ILWU Won’t Handle Vessels Diverted from Canada to U.S. During Labor Strike

Image: International Longshore and Warehouse Union.
Image: BC Maritime Employers Association.

Members of the International Longshore and Warehouse Union who work at ports in the U.S. will not work vessels that are diverted to America during the ongoing strike by ILWU Canada’s rank and file, the union’s U.S. leader has said.

“The ILWU will not be unloading Canadian bound cargo in solidarity with our brothers and sisters in ILWU Canada,” ILWU U.S. President Willie Adams announced July 9.

“I promise you: not one ship that leaves here (in Vancouver) will get worked on in Southern California,” ILWU Local 13 President Gary Herrera told assembled strikers on July 9.

The remarks came as members of ILWU Canada conduct an ongoing labor strike against the BC Maritime Employers Association (BCMEA) which represents employers and operators at West Coast Canadian ports.

The union launched its strike on July 1, following months of negotiations. The previous contract between the ILWU and BCMEA expired on March 31, but longshore labor stayed on the job until the recent breakdown in negotiations.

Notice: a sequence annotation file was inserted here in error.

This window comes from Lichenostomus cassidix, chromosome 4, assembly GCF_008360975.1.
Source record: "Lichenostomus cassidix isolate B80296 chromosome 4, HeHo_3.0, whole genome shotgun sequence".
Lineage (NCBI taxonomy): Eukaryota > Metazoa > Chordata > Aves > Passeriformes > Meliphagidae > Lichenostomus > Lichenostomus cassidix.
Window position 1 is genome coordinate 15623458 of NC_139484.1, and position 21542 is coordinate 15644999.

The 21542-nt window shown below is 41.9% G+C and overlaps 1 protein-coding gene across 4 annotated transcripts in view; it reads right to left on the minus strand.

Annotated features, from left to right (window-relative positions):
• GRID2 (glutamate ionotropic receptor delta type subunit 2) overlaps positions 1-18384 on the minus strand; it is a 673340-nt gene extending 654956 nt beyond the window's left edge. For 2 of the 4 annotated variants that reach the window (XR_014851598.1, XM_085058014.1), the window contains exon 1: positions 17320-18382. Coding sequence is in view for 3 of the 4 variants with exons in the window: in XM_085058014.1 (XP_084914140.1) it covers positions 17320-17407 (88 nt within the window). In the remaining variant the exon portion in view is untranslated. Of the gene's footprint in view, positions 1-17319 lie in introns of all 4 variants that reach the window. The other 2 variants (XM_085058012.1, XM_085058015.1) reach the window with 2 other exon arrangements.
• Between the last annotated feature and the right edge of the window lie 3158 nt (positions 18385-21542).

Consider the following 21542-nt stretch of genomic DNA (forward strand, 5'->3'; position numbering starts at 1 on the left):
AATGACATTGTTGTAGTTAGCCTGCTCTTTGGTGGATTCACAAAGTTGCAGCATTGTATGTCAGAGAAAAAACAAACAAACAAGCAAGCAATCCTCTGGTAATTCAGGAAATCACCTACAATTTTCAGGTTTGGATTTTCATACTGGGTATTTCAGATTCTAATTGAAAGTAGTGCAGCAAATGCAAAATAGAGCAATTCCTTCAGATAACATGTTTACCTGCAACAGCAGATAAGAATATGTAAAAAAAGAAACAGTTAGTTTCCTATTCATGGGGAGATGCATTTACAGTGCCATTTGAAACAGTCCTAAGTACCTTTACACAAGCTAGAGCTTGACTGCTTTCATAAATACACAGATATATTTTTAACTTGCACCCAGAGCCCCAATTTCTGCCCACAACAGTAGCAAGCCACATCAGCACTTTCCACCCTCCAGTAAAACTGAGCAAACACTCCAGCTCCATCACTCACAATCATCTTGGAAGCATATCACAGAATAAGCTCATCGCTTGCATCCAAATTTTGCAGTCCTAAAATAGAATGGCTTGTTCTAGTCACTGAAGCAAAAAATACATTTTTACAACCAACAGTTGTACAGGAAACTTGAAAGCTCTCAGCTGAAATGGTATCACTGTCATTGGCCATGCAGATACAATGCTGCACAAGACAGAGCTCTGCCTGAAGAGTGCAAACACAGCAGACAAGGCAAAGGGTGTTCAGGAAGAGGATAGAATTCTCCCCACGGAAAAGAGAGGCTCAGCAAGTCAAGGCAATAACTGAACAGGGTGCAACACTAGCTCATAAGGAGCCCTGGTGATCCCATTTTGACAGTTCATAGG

“Our members’ families are facing spiraling food bills, housing costs and interest rates,” ILWU Canada President Rob Ashton said in a July 6 statement. “All we’re asking from employers is to share some of the wealth our labor is creating for them through a fair, reasonable increase in wages, and to ensure our members can continue to do that work with respect and dignity.”

“The reality is,” Ashton’s statement continued, “our people do hard work under difficult, often dangerous conditions, and they kept Canada’s economy moving through the worst of the pandemic.”

The BCMEA has said that a sticking point in negotiations is that the union’s attempting to increase its dominion to include work currently outside its jurisdiction.

“ILWU Canada is attempting to aggressively expand their scope and re-define Regular Maintenance Work far beyond what is set out in the industry-wide agreement, which has been legally well established for decades,” the employers’ group said.

“Changing this definition,” the BCMEA said, “would result in immediate and significant impacts to terminal operations.”

By Mark Edward Nero